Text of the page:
|2nd and 10th Chief Justice of the Rhode Island Supreme Court|
January 1749 – May 1751
|Preceded by||Gideon Cornell|
|Succeeded by||Stephen Hopkins|
August 1763 – October 1763
|Preceded by||Joseph Russell|
|Succeeded by||John Banister|
Westerly, Rhode Island
(1) Hannah Stanton|
(2) Anna Maxson
|Children||Henry, Luke, Adam, Hannah, Frances, Paul, Amelia, Sally, Harriet|
|Parents||James Babcock and Elizabeth Saunders|
|Alma mater||Yale College, 1724|
|Occupation||Physician, postmaster, chief justice|
Babcock was born in Westerly in 1707 to James Babcock and Elizabeth Saunders, who were amongst Westerly's earliest settlers. Babcock became a Seventh Day Baptist as a young man. In 1724 he graduated from Yale College as Yale's first Rhode Island graduate. He then studied medicine in Boston and London and returned to Westerly to practice medicine in 1734. Around this time he married and purchased the Babcock-Smith House. Babcock later served as a justice of the Rhode Island Supreme Court, serving as an associate justice from 1747 to 1748 and chief justice from 1749 to 1751 and 1763 to 1764.
In May 1758 he was elected a deputy from Westerly to the Rhode Island General Assembly. In May 1759 he was elected speaker of the House of Deputies and served for one year. He left office in May 1761.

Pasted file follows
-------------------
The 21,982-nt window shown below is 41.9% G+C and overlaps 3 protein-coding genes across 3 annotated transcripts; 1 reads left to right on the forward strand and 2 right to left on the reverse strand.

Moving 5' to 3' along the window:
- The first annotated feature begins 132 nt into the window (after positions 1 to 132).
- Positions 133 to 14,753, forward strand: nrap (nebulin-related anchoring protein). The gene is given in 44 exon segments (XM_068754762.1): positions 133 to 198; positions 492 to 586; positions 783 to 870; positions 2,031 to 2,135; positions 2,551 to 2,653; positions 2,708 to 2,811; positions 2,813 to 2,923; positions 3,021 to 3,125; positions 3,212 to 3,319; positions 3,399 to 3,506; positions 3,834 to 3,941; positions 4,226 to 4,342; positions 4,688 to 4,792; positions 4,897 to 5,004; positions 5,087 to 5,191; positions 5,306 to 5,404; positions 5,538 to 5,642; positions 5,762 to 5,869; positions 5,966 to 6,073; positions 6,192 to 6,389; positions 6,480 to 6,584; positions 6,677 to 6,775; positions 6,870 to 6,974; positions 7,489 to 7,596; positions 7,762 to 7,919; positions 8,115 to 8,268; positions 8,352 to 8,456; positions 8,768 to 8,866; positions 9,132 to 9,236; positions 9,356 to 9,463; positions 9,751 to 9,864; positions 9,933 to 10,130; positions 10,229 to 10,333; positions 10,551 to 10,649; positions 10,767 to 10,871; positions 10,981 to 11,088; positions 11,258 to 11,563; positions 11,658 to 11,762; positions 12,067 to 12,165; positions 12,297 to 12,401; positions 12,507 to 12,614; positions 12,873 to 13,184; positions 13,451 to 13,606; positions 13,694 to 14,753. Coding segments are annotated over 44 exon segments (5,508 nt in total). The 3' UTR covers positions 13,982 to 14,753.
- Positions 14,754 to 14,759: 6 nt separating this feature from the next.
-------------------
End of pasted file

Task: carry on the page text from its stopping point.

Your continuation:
Babcock joined John Brown, Nicholas Brown, William Ellery, Stephen Hopkins, the Reverend James Manning, the Reverend Ezra Stiles and several others as an original fellow or trustee for the chartering of the College in the English Colony of Rhode Island and Providence Plantations (the original name for Brown University).
Babcock became Westerly's first Postmaster in the 1770s, operating a post office from his home.
Revolutionary War service
Babcock returned as a deputy to the General Assembly in May 1773 and served until May 1777.
During the American Revolution Babcock served as the major general in command of the state militia, beginning in October 1775, and hosted General George Washington while serving in that capacity in 1776. He was relived as militia commander in December 1776 by Major General Joseph Nightingale. Babcock also served on the War Council, procured equipment for the town's troops, and served as a paymaster.
As a legislator he signed Rhode Island's state declaration of independence on May 4, 1776 before the national Declaration of Independence on July 4. Joshua Babcock was also a friend of Benjamin Franklin and often hosted Franklin when he passed through Rhode Island to Boston on postmaster duties.
In May 1779 he was elected one the state's ten assistants which were, effectively, the state's senators in the state General Assembly. He served a single one year term.
General Babcock died in 1783 at the age of 76.
Joshua Babcock married Hannah Stanton in 1735 and they had several children: Henry Babcock, Luke Babcock, Adam Babcock, Hannah Babcock, Frances Babcock, Paul Babcock, Amelia Babcock, Sally Babcock, and Harriet Babcock. Babcock married Anna Maxson Babcock after Hannah's death in 1778. Anna died in 1812
General Babcock's home in Westerly, the Babcock-Smith House, has been preserved and restored and is open to the public.